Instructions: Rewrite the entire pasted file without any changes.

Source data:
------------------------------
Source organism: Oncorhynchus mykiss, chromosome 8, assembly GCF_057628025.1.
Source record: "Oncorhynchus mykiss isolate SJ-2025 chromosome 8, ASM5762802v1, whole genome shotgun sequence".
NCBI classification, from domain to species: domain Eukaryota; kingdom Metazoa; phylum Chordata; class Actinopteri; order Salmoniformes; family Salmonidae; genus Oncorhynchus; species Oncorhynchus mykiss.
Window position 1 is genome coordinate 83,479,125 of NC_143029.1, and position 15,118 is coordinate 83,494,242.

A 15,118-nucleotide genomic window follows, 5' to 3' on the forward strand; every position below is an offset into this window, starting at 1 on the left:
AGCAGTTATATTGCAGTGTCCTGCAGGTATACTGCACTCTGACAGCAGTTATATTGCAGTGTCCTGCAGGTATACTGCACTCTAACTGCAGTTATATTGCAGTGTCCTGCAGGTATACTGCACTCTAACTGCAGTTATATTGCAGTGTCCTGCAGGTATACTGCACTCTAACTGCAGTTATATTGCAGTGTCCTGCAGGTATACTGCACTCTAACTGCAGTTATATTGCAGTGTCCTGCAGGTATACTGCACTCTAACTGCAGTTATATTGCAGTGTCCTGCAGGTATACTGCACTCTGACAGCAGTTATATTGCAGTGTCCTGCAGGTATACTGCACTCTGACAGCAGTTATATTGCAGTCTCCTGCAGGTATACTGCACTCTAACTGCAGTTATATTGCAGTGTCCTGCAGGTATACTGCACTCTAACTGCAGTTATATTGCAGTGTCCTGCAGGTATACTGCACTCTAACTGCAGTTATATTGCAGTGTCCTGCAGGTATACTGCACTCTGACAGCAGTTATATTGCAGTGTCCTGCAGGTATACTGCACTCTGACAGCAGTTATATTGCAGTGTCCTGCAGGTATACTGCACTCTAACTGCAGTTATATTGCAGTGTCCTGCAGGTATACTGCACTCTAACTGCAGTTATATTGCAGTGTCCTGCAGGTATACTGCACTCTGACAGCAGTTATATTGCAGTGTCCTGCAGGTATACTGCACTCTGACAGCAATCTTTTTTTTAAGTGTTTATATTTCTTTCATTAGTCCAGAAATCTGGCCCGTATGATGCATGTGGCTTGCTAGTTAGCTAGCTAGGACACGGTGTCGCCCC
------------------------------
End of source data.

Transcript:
Source organism: Oncorhynchus mykiss, chromosome 8, assembly GCF_057628025.1.
Source record: "Oncorhynchus mykiss isolate SJ-2025 chromosome 8, ASM5762802v1, whole genome shotgun sequence".
NCBI classification, from domain to species: domain Eukaryota; kingdom Metazoa; phylum Chordata; class Actinopteri; order Salmoniformes; family Salmonidae; genus Oncorhynchus; species Oncorhynchus mykiss.
Window position 1 is genome coordinate 83,479,125 of NC_143029.1, and position 15,118 is coordinate 83,494,242.

A 15,118-nucleotide genomic window follows, 5' to 3' on the forward strand; every position below is an offset into this window, starting at 1 on the left:
AGCAGTTATATTGCAGTGTCCTGCAGGTATACTGCACTCTGACAGCAGTTATATTGCAGTGTCCTGCAGGTATACTGCACTCTAACTGCAGTTATATTGCAGTGTCCTGCAGGTATACTGCACTCTAACTGCAGTTATATTGCAGTGTCCTGCAGGTATACTGCACTCTAACTGCAGTTATATTGCAGTGTCCTGCAGGTATACTGCACTCTAACTGCAGTTATATTGCAGTGTCCTGCAGGTATACTGCACTCTAACTGCAGTTATATTGCAGTGTCCTGCAGGTATACTGCACTCTGACAGCAGTTATATTGCAGTGTCCTGCAGGTATACTGCACTCTGACAGCAGTTATATTGCAGTCTCCTGCAGGTATACTGCACTCTAACTGCAGTTATATTGCAGTGTCCTGCAGGTATACTGCACTCTAACTGCAGTTATATTGCAGTGTCCTGCAGGTATACTGCACTCTAACTGCAGTTATATTGCAGTGTCCTGCAGGTATACTGCACTCTGACAGCAGTTATATTGCAGTGTCCTGCAGGTATACTGCACTCTGACAGCAGTTATATTGCAGTGTCCTGCAGGTATACTGCACTCTAACTGCAGTTATATTGCAGTGTCCTGCAGGTATACTGCACTCTAACTGCAGTTATATTGCAGTGTCCTGCAGGTATACTGCACTCTGACAGCAGTTATATTGCAGTGTCCTGCAGGTATACTGCACTCTGACAGCAATCTTTTTTTTAAGTGTTTATATTTCTTTCATTAGTCCAGAAATCTGGCCCGTATGATGCATGTGGCTTGCTAGTTAGCTAGCTAGGACACGGTGTCGCCCC